Nepal is home to Mount Everest, which sums up the stunning natural features of the country: the mountains. At 147,181 square kilometers, landlocked Nepal could fit into India over 22 times. The population of Nepal is approximately 30 million. The most populated city is the capital of Kathmandu, and Nepali is the primary language. Nepal’s innate beauty attracts many trekkers, who share their journey with Sherpas and yaks.
Nepal, in a term, can be described as "isolated." It's remote location in the Himalayas means it's best reserved for the most adventurous of travelers. But the real treasure is not the beautiful vistas, but the complex culture of the locals. Influenced by neighbors China and India, Nepal is truly a multi-ethnic and multi-cultural country.
Cost of Living in India vs. Nepal
The cost of living is fairly low in India and Nepal, although overall cost is higher in Nepal. The notable exception is the cost of rent, which is approximately 50% lower in Nepal than in India. Keep in mind that most volunteer programs include some form of accommodation and meal package as part of the cost, so your basic living expenses may be very small.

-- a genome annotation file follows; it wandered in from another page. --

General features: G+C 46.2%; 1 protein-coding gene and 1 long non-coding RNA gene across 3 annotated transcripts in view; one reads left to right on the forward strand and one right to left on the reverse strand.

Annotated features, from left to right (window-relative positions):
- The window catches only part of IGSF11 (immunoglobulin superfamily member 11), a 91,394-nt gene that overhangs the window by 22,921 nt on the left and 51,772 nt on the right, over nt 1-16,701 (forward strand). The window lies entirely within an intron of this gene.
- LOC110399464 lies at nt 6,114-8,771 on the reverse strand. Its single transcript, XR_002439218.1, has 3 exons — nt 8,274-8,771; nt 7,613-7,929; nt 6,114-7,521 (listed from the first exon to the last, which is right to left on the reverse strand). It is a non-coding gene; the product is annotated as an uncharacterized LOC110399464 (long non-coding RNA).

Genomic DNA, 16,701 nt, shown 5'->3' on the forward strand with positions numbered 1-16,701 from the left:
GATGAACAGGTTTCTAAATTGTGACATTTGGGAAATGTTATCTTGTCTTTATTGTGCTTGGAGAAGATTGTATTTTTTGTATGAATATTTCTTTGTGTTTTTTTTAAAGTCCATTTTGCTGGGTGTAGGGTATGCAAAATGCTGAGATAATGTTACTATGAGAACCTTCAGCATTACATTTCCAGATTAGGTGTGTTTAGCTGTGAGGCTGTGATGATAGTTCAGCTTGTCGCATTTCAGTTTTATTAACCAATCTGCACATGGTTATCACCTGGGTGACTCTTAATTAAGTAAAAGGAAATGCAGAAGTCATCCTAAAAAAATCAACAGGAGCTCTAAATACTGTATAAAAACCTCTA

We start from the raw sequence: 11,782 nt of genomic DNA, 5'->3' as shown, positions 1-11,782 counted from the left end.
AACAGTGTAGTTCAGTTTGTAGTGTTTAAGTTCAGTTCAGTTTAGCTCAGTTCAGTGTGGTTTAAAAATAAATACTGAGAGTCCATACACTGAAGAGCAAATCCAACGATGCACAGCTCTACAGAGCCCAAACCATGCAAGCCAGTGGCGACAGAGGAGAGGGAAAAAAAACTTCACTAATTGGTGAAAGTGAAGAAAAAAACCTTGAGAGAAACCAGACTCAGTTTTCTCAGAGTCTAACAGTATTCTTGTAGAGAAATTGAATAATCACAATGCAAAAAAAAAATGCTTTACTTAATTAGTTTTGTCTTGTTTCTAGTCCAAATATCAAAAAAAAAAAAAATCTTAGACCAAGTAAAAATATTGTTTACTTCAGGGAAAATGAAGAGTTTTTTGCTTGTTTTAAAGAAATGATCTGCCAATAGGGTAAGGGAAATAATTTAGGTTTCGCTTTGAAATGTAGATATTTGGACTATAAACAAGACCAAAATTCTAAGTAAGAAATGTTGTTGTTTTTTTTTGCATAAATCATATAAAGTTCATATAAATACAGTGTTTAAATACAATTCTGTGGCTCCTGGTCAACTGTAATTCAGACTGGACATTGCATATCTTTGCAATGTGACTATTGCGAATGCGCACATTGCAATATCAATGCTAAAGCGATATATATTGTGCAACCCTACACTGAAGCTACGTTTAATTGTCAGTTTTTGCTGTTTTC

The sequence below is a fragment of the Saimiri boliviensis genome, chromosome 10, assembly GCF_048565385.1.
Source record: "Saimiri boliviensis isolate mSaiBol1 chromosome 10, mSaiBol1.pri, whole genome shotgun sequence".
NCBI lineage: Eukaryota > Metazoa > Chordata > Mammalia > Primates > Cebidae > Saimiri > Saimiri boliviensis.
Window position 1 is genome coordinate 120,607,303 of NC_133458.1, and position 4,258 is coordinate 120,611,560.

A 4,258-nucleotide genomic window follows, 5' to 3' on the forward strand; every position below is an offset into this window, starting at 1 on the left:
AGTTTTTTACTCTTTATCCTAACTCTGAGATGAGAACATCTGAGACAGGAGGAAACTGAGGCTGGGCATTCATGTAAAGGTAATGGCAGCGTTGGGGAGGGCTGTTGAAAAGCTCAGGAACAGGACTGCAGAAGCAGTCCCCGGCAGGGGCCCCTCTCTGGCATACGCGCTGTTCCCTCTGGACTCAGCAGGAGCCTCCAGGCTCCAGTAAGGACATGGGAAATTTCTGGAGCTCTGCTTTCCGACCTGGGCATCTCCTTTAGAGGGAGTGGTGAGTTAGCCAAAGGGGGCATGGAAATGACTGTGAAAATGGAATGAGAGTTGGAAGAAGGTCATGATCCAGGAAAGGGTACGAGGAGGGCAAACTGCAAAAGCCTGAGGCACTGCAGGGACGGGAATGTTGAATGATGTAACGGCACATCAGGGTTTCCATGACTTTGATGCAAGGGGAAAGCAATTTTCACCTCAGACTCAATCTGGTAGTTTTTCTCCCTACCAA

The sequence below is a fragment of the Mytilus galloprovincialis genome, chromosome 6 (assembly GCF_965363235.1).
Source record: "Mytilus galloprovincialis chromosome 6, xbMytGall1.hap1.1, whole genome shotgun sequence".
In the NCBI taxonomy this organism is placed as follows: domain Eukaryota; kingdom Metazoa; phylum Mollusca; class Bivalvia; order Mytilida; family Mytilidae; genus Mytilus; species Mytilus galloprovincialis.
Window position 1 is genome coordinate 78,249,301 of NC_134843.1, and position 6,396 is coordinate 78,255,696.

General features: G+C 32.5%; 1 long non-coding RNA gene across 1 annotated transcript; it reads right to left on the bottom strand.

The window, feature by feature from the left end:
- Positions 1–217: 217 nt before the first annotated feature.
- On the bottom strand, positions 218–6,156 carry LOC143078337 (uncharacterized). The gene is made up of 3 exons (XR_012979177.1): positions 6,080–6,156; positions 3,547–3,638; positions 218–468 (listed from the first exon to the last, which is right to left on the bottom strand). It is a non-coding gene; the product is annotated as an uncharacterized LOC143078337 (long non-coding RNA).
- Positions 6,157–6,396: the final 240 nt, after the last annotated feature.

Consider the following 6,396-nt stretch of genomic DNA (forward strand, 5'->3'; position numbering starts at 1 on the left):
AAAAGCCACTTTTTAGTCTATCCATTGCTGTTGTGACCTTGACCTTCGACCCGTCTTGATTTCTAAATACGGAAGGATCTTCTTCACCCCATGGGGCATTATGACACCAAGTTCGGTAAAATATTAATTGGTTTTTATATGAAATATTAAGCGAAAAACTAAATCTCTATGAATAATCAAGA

Nepal's cost of living outranks India in consumer prices, restaurant, groceries, and local purchasing power. Despite these facts, both countries are extremely affordable, and will allow you to live relatively cheaply during your volunteer stint. Note that paying exorbitant amounts of money for your volunteer project may be indicative of funds being mis-used.
As a volunteer, choosing between India and Nepal is not an easy task. This is a time to ask some questions: What sort of volunteer work would you like to do? What do you hope to get out of the experience?
India and Nepal Volunteer Opportunities
Both India and Nepal have huge opportunities for volunteer work; both are famously overpopulated and help is in demand. Due to its size alone, India volunteers may have more options, though there is no shortage of volunteer choice in Nepal, either. If you are looking to base yourself in an urban area, India will offer you more choice with cities like New Delhi, Mumbai, and Bangalore, whereas Nepal’s major city –by far- is Kathmandu.